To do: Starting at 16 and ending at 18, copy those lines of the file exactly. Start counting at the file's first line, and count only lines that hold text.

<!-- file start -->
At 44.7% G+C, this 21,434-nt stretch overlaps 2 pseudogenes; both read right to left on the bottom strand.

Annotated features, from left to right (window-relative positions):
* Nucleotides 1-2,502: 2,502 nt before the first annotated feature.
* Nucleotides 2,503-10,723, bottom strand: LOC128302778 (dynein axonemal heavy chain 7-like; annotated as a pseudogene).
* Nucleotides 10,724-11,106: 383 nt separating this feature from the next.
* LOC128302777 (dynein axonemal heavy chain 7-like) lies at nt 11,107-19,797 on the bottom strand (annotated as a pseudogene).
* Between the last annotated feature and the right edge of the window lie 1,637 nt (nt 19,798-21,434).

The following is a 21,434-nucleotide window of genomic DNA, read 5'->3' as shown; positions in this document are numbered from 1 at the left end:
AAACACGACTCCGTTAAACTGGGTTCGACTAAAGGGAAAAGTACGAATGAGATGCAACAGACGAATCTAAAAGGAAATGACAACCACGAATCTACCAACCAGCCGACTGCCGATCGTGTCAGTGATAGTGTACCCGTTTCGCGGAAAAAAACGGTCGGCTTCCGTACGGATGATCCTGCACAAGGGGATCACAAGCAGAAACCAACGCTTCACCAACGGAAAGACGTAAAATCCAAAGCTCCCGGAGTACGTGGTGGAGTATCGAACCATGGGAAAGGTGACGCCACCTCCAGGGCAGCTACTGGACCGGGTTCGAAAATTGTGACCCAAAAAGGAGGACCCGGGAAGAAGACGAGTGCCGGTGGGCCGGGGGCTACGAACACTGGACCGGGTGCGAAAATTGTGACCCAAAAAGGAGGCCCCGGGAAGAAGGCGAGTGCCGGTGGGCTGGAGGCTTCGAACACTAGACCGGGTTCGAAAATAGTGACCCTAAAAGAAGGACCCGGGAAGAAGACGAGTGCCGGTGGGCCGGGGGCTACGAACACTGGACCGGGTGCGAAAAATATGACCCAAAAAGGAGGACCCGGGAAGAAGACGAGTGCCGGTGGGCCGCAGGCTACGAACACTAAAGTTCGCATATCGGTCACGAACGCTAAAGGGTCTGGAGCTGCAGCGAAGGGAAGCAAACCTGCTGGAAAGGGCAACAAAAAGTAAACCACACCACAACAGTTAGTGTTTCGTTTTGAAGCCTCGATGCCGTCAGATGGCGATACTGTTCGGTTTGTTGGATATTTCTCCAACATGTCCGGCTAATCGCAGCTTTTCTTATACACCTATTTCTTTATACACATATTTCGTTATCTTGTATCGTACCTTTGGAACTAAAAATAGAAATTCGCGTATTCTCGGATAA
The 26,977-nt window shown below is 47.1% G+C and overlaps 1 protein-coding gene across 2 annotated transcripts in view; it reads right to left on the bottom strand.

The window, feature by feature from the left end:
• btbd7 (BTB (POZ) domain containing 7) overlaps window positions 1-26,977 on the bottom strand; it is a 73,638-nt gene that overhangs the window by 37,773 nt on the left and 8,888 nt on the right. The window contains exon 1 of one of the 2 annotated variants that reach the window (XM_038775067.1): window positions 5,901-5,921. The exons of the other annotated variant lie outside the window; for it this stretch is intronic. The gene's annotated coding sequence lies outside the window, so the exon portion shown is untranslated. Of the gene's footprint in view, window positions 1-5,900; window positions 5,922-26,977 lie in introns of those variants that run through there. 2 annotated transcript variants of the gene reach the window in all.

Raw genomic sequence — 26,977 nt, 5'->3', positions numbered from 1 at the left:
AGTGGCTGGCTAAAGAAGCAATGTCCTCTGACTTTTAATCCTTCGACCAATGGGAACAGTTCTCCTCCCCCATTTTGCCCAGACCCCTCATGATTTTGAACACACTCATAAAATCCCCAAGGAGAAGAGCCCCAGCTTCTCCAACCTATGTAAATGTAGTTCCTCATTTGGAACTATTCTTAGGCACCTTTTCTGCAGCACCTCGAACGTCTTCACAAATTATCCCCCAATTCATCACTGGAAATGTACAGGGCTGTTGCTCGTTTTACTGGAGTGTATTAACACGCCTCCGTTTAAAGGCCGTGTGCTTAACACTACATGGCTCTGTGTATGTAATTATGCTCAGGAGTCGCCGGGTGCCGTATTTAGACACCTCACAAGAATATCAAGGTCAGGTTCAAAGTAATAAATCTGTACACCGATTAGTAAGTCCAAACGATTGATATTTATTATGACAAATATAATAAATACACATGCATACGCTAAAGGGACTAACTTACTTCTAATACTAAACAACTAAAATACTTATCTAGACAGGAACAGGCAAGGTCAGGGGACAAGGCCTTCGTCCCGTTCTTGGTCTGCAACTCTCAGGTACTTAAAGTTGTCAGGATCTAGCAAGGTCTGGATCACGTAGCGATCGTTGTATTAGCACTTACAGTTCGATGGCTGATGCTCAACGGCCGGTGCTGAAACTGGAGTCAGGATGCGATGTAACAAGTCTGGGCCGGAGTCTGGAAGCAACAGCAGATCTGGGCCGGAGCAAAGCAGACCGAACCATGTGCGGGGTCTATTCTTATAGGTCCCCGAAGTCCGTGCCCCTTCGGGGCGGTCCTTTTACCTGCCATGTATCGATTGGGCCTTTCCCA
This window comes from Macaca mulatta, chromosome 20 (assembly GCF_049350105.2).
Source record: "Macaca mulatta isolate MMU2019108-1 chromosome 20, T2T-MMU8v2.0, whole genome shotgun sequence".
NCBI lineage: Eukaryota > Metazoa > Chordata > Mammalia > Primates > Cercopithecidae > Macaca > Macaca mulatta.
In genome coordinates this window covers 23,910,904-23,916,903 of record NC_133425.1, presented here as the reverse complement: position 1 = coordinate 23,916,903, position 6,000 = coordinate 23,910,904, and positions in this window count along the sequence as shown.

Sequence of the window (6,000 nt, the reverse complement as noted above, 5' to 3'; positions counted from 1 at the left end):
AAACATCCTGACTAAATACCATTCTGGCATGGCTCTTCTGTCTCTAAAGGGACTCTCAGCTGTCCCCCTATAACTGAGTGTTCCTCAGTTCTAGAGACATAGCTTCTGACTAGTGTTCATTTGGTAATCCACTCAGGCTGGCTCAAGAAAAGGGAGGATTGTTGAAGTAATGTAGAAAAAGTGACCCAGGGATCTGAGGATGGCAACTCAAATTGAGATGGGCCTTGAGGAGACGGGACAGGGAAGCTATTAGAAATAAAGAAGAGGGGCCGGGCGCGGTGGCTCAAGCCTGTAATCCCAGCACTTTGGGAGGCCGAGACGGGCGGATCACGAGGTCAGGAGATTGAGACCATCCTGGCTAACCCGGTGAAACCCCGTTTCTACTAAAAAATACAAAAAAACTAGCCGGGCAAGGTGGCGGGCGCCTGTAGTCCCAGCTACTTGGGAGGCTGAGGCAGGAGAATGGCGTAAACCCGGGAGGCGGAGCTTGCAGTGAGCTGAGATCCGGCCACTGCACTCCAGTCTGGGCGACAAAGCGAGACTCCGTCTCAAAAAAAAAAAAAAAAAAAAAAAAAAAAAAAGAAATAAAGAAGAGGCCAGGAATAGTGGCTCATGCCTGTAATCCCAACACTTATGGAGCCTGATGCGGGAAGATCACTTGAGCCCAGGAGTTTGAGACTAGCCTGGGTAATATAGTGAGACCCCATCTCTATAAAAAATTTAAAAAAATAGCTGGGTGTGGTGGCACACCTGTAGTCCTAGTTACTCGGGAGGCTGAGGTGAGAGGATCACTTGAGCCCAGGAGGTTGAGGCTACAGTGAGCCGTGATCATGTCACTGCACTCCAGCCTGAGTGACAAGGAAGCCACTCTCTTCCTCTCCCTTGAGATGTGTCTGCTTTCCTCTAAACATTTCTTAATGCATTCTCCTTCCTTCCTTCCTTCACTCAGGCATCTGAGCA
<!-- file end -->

Source record: "Macaca mulatta isolate MMU2019108-1 chromosome 20, T2T-MMU8v2.0, whole genome shotgun sequence".
NCBI lineage: Eukaryota > Metazoa > Chordata > Mammalia > Primates > Cercopithecidae > Macaca > Macaca mulatta.
In genome coordinates this window covers 23,910,904-23,916,903 of record NC_133425.1, presented here as the reverse complement: position 1 = coordinate 23,916,903, position 6,000 = coordinate 23,910,904, and positions in this window count along the sequence as shown.